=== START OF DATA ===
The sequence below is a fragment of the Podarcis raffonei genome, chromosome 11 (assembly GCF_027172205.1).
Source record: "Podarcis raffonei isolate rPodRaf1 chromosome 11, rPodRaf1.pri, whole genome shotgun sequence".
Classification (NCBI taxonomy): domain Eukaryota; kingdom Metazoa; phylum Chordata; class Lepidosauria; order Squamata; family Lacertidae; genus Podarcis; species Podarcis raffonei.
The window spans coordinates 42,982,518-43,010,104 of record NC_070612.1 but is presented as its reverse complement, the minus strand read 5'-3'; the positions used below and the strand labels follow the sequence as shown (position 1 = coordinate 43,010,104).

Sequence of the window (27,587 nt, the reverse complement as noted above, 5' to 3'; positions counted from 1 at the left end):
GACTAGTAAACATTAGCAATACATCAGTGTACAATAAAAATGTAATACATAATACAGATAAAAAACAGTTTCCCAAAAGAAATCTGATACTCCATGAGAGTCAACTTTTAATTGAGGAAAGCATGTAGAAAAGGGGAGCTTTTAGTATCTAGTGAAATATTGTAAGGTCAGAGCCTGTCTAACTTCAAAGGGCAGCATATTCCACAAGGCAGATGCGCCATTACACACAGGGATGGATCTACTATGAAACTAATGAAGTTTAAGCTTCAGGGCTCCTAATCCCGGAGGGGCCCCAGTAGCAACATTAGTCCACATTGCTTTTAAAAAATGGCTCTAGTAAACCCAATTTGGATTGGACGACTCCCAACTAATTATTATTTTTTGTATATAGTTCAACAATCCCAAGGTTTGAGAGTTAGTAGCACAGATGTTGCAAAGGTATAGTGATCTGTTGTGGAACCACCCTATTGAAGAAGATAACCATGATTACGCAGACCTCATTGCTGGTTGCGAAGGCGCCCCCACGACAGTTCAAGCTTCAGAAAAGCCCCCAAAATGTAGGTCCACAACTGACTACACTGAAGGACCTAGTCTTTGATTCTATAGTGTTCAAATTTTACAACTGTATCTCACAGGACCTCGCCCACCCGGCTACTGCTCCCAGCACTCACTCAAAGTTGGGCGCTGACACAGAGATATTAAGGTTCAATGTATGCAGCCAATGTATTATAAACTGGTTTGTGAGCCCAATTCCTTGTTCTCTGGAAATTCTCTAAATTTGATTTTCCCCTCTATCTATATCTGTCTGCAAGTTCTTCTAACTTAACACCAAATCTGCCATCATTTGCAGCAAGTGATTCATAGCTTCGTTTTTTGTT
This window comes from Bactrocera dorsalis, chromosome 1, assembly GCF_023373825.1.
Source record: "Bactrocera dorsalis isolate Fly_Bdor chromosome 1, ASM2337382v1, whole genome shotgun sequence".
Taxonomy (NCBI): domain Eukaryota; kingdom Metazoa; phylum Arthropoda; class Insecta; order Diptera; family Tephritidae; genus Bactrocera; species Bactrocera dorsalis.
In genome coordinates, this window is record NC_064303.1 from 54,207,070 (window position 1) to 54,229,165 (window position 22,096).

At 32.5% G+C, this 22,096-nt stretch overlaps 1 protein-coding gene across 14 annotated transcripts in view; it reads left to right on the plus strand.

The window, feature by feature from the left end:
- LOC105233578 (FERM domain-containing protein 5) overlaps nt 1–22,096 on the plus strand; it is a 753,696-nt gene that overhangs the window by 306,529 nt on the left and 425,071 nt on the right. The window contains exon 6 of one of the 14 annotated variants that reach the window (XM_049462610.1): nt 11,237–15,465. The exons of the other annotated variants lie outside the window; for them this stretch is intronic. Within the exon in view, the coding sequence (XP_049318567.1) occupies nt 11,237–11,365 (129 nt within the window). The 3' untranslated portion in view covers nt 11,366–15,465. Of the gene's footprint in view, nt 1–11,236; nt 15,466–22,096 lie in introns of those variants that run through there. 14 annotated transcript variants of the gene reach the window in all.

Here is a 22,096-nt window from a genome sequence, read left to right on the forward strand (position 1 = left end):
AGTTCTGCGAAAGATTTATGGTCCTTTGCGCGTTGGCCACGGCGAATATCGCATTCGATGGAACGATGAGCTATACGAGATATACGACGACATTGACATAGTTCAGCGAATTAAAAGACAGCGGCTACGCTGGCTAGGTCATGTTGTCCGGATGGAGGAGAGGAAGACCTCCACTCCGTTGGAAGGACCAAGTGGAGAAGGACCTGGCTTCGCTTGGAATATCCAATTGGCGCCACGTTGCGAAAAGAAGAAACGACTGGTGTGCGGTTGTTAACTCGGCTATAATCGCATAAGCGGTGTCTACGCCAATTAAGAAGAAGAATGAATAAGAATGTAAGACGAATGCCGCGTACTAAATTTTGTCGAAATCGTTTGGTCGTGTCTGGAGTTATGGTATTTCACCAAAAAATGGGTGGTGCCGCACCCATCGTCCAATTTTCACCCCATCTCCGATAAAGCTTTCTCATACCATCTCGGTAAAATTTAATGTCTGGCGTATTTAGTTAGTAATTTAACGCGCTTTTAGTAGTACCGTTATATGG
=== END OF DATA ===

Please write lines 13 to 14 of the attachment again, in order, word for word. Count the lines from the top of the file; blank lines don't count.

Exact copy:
- LOC105233578 (FERM domain-containing protein 5) overlaps nt 1–22,096 on the plus strand; it is a 753,696-nt gene that overhangs the window by 306,529 nt on the left and 425,071 nt on the right. The window contains exon 6 of one of the 14 annotated variants that reach the window (XM_049462610.1): nt 11,237–15,465. The exons of the other annotated variants lie outside the window; for them this stretch is intronic. Within the exon in view, the coding sequence (XP_049318567.1) occupies nt 11,237–11,365 (129 nt within the window). The 3' untranslated portion in view covers nt 11,366–15,465. Of the gene's footprint in view, nt 1–11,236; nt 15,466–22,096 lie in introns of those variants that run through there. 14 annotated transcript variants of the gene reach the window in all.

Here is a 22,096-nt window from a genome sequence, read left to right on the forward strand (position 1 = left end):